Exoskeletons: Bionic Breakthroughs and Thoughtful Objections

Exoskeletons are touted as the breakthrough that will get those with spinal cord injuries to walk again. An academic prototype, controlled by brain waves, was featured at the beginning of the World Cup, and ReWalk, a commercial version from an Israeli-American company, recently became the first exoskeleton approved by the FDA for daily use in the United States. It’s been sold in other countries for three years already.

Yet nearly every person we’ve seen pictured wearing one was young or at most middle-aged. Worse, exoskeleton users need to balance on crutches, which actually leaves their hands less free than using a wheelchair. In fact, ReWalk’s own developer isn’t a candidate for it, because he can’t use his arms.

Granted, for hiking, as TEDx speaker Amanda Boxtel plans to use the Ekso Bionics’s exoskeleton, the crutches would serve nearly the same function as hiking poles.

Charles Engelbert Photography (970) 379-2005 mvoyage@comcast.net charlesengelbertphotography.com

Amanda Boxtel in Exoskeleton. Is this geniunely as cool as it looks?

As robotics advances, no doubt exoskeletons will become less cumbersome and their batteries will last longer than a reported two-to-three hours. Already since ReWalk’s 2008 prototype, the controller has shrunken from covering half the forearm to the size of a wristwatch. Perhaps lighter, sleeker, stronger versions will make the devices more suitable for those who are too frail to haul themselves on crutches. Perhaps later versions will not require crutches for balance. Most of all, perhaps later versions will cost considerably less than the nearly $60k of these first generation units.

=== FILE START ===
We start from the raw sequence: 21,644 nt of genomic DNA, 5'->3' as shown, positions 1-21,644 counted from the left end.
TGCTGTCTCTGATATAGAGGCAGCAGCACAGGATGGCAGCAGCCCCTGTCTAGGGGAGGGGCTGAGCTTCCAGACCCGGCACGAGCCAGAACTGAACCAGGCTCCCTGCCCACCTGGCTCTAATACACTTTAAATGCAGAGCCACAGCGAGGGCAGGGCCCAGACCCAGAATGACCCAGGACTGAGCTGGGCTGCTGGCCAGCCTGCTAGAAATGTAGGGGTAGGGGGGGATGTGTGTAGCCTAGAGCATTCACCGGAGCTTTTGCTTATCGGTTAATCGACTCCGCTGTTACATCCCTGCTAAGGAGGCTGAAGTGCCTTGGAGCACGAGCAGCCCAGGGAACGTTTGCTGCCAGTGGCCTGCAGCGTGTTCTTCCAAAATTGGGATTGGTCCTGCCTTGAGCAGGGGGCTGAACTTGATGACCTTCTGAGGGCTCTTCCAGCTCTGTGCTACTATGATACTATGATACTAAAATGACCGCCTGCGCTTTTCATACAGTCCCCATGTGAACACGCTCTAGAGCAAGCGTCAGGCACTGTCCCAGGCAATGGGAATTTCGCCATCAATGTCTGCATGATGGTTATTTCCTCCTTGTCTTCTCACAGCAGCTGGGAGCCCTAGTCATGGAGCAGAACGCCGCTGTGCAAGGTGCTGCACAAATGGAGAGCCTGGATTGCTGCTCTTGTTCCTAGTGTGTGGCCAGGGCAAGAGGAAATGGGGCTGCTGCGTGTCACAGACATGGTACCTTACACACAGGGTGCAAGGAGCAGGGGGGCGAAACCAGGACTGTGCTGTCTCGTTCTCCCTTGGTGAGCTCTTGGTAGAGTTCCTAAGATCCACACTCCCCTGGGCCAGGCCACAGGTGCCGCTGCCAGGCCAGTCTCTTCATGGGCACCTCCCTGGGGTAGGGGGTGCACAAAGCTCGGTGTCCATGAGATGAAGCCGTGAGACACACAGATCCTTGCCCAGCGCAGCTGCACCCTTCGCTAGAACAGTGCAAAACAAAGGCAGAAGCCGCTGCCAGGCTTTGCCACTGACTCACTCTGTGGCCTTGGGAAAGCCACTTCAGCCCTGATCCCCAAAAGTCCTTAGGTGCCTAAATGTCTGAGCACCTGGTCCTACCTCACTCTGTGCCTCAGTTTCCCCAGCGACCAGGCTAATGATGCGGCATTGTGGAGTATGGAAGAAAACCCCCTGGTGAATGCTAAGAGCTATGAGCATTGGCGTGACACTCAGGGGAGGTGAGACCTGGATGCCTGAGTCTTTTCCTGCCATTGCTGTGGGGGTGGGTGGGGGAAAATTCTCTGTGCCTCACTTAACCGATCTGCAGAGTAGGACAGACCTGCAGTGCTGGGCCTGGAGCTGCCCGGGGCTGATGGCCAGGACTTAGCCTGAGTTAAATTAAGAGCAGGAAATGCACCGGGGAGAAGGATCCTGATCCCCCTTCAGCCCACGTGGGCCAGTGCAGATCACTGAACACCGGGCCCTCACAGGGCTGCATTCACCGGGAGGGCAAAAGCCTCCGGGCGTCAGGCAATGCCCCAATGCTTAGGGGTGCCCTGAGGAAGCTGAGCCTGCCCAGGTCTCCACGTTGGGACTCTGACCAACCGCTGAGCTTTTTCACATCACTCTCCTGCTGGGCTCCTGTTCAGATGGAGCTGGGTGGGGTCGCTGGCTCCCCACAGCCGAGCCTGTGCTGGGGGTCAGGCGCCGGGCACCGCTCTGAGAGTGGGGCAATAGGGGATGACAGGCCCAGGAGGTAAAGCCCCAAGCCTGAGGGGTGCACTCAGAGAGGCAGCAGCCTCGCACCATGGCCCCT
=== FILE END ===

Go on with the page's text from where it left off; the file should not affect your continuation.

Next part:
Or perhaps none of that is necessary. Despite Time magazine naming it “among the top 25 best inventions in 2013,” not everyone who uses a wheelchair is exulting over exoskeletons. New Zealand teacher Red Nicholson says, “I have no more desire to be strapped to a robot than I do to go swimming with great white sharks”

Anthropologist and disability rights activist William Peace, author of the blog “Bad Cripple,” questions their value with some very serious number-crunching. What’s truly important for those with SCI, both he and medical experts agree, is to reduce “secondary medical complications caused by an extreme sedentary lifestyle,” such as life-threatening infections caused by bed sores and urinary and bowel dysfunctions.

In contrast to the 60k cost of ReWalk, writes Peace, the price of the required equipment to ensure exercise would be: “$11,000 wheelchair, $500 wheelchair cushion, a $5,000 handcycle, a $4,000 sit ski… Total material costs are a little over $20,000.”

That’s three complete packages for the price of one ReWalk, a device that isn’t even suitable for everyone who uses a wheelchair.